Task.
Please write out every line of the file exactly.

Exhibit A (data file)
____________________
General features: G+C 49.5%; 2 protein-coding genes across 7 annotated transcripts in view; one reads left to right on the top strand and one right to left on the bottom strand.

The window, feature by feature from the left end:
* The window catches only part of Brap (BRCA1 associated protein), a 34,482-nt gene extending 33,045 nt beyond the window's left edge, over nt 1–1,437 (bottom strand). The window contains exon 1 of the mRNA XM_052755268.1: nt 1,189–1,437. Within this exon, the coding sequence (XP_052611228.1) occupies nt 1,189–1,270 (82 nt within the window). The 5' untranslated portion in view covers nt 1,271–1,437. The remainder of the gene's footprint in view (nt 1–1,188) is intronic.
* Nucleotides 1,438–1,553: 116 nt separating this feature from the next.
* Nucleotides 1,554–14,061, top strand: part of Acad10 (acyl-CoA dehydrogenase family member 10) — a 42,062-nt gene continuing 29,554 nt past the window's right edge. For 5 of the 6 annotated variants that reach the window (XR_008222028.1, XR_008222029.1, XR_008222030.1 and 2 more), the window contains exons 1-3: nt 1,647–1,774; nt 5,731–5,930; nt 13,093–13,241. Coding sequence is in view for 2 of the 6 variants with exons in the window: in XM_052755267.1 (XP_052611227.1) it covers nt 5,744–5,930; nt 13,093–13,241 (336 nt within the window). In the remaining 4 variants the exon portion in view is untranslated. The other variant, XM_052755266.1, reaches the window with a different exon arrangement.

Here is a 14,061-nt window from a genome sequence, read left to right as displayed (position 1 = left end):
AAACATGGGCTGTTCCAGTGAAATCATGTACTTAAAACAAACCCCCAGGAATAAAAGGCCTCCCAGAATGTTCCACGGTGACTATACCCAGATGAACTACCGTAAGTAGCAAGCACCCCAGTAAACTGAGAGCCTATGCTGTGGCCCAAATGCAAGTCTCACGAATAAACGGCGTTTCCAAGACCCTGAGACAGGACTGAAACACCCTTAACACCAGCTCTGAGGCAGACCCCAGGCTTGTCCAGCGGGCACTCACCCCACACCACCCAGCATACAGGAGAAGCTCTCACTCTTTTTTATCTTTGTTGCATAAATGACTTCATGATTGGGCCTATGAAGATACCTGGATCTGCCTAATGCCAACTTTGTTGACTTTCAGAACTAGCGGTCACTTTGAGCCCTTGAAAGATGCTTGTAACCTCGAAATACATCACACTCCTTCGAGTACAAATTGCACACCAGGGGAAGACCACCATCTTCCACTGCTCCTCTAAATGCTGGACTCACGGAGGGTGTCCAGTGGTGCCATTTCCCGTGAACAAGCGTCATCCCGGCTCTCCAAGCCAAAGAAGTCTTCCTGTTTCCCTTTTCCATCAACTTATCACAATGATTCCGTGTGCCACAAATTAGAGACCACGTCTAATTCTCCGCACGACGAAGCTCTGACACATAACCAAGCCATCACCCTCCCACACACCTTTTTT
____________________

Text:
General features: G+C 49.5%; 2 protein-coding genes across 7 annotated transcripts in view; one reads left to right on the top strand and one right to left on the bottom strand.

The window, feature by feature from the left end:
* The window catches only part of Brap (BRCA1 associated protein), a 34,482-nt gene extending 33,045 nt beyond the window's left edge, over nt 1–1,437 (bottom strand). The window contains exon 1 of the mRNA XM_052755268.1: nt 1,189–1,437. Within this exon, the coding sequence (XP_052611228.1) occupies nt 1,189–1,270 (82 nt within the window). The 5' untranslated portion in view covers nt 1,271–1,437. The remainder of the gene's footprint in view (nt 1–1,188) is intronic.
* Nucleotides 1,438–1,553: 116 nt separating this feature from the next.
* Nucleotides 1,554–14,061, top strand: part of Acad10 (acyl-CoA dehydrogenase family member 10) — a 42,062-nt gene continuing 29,554 nt past the window's right edge. For 5 of the 6 annotated variants that reach the window (XR_008222028.1, XR_008222029.1, XR_008222030.1 and 2 more), the window contains exons 1-3: nt 1,647–1,774; nt 5,731–5,930; nt 13,093–13,241. Coding sequence is in view for 2 of the 6 variants with exons in the window: in XM_052755267.1 (XP_052611227.1) it covers nt 5,744–5,930; nt 13,093–13,241 (336 nt within the window). In the remaining 4 variants the exon portion in view is untranslated. The other variant, XM_052755266.1, reaches the window with a different exon arrangement.

Here is a 14,061-nt window from a genome sequence, read left to right as displayed (position 1 = left end):
AAACATGGGCTGTTCCAGTGAAATCATGTACTTAAAACAAACCCCCAGGAATAAAAGGCCTCCCAGAATGTTCCACGGTGACTATACCCAGATGAACTACCGTAAGTAGCAAGCACCCCAGTAAACTGAGAGCCTATGCTGTGGCCCAAATGCAAGTCTCACGAATAAACGGCGTTTCCAAGACCCTGAGACAGGACTGAAACACCCTTAACACCAGCTCTGAGGCAGACCCCAGGCTTGTCCAGCGGGCACTCACCCCACACCACCCAGCATACAGGAGAAGCTCTCACTCTTTTTTATCTTTGTTGCATAAATGACTTCATGATTGGGCCTATGAAGATACCTGGATCTGCCTAATGCCAACTTTGTTGACTTTCAGAACTAGCGGTCACTTTGAGCCCTTGAAAGATGCTTGTAACCTCGAAATACATCACACTCCTTCGAGTACAAATTGCACACCAGGGGAAGACCACCATCTTCCACTGCTCCTCTAAATGCTGGACTCACGGAGGGTGTCCAGTGGTGCCATTTCCCGTGAACAAGCGTCATCCCGGCTCTCCAAGCCAAAGAAGTCTTCCTGTTTCCCTTTTCCATCAACTTATCACAATGATTCCGTGTGCCACAAATTAGAGACCACGTCTAATTCTCCGCACGACGAAGCTCTGACACATAACCAAGCCATCACCCTCCCACACACCTTTTTT